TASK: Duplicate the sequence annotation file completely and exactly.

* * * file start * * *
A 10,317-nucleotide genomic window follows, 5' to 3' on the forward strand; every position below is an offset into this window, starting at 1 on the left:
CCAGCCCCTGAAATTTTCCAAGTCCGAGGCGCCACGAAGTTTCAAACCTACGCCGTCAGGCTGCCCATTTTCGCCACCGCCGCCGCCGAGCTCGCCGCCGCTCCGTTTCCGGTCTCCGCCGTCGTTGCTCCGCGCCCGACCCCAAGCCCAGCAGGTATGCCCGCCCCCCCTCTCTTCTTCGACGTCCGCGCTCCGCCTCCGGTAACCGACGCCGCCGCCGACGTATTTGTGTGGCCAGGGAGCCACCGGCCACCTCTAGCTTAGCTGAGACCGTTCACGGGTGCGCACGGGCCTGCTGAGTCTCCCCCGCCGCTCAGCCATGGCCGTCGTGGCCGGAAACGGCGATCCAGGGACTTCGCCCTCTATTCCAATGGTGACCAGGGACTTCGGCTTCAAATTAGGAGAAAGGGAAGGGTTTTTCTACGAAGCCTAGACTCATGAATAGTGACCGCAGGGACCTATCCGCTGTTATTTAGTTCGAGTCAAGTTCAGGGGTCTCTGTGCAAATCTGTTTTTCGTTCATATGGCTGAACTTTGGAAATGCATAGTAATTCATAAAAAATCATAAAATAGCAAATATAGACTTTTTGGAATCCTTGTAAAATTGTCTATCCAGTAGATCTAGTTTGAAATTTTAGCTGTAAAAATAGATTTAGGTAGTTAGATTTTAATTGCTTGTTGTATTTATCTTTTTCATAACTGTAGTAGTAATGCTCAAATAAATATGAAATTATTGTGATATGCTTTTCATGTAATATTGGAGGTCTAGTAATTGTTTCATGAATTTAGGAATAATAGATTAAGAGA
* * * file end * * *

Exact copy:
A 10,317-nucleotide genomic window follows, 5' to 3' on the forward strand; every position below is an offset into this window, starting at 1 on the left:
CCAGCCCCTGAAATTTTCCAAGTCCGAGGCGCCACGAAGTTTCAAACCTACGCCGTCAGGCTGCCCATTTTCGCCACCGCCGCCGCCGAGCTCGCCGCCGCTCCGTTTCCGGTCTCCGCCGTCGTTGCTCCGCGCCCGACCCCAAGCCCAGCAGGTATGCCCGCCCCCCCTCTCTTCTTCGACGTCCGCGCTCCGCCTCCGGTAACCGACGCCGCCGCCGACGTATTTGTGTGGCCAGGGAGCCACCGGCCACCTCTAGCTTAGCTGAGACCGTTCACGGGTGCGCACGGGCCTGCTGAGTCTCCCCCGCCGCTCAGCCATGGCCGTCGTGGCCGGAAACGGCGATCCAGGGACTTCGCCCTCTATTCCAATGGTGACCAGGGACTTCGGCTTCAAATTAGGAGAAAGGGAAGGGTTTTTCTACGAAGCCTAGACTCATGAATAGTGACCGCAGGGACCTATCCGCTGTTATTTAGTTCGAGTCAAGTTCAGGGGTCTCTGTGCAAATCTGTTTTTCGTTCATATGGCTGAACTTTGGAAATGCATAGTAATTCATAAAAAATCATAAAATAGCAAATATAGACTTTTTGGAATCCTTGTAAAATTGTCTATCCAGTAGATCTAGTTTGAAATTTTAGCTGTAAAAATAGATTTAGGTAGTTAGATTTTAATTGCTTGTTGTATTTATCTTTTTCATAACTGTAGTAGTAATGCTCAAATAAATATGAAATTATTGTGATATGCTTTTCATGTAATATTGGAGGTCTAGTAATTGTTTCATGAATTTAGGAATAATAGATTAAGAGA